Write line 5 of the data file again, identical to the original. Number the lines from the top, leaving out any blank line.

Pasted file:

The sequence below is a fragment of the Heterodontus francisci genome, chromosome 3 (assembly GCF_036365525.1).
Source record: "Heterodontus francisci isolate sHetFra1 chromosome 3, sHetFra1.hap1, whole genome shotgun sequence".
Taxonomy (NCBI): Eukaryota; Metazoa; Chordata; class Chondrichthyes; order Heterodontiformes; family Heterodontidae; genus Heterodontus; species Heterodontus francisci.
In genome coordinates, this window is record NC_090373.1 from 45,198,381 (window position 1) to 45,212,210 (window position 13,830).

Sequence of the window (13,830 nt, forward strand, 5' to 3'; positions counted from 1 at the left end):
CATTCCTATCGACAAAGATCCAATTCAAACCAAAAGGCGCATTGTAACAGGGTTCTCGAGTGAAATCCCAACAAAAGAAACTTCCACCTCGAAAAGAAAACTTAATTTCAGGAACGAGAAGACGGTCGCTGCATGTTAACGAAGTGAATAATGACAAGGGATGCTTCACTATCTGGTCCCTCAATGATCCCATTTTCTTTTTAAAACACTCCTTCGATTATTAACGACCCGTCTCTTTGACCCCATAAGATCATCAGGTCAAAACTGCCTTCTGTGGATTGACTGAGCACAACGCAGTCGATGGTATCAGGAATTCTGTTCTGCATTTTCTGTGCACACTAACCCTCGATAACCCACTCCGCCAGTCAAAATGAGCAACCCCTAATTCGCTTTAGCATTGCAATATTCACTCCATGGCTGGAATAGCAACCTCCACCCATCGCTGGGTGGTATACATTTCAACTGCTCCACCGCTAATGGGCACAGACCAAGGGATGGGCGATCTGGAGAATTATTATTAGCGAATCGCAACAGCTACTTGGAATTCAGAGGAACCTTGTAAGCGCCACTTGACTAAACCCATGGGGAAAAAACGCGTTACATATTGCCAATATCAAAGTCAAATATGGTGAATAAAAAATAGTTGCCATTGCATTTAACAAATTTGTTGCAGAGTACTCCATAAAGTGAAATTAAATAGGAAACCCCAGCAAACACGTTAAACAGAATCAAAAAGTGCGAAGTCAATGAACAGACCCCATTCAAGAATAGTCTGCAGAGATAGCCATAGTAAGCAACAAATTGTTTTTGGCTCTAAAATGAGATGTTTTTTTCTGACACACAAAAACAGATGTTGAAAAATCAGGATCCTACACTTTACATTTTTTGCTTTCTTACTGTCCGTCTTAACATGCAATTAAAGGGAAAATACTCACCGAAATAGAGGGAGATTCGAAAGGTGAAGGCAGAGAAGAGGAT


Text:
Sequence of the window (13,830 nt, forward strand, 5' to 3'; positions counted from 1 at the left end):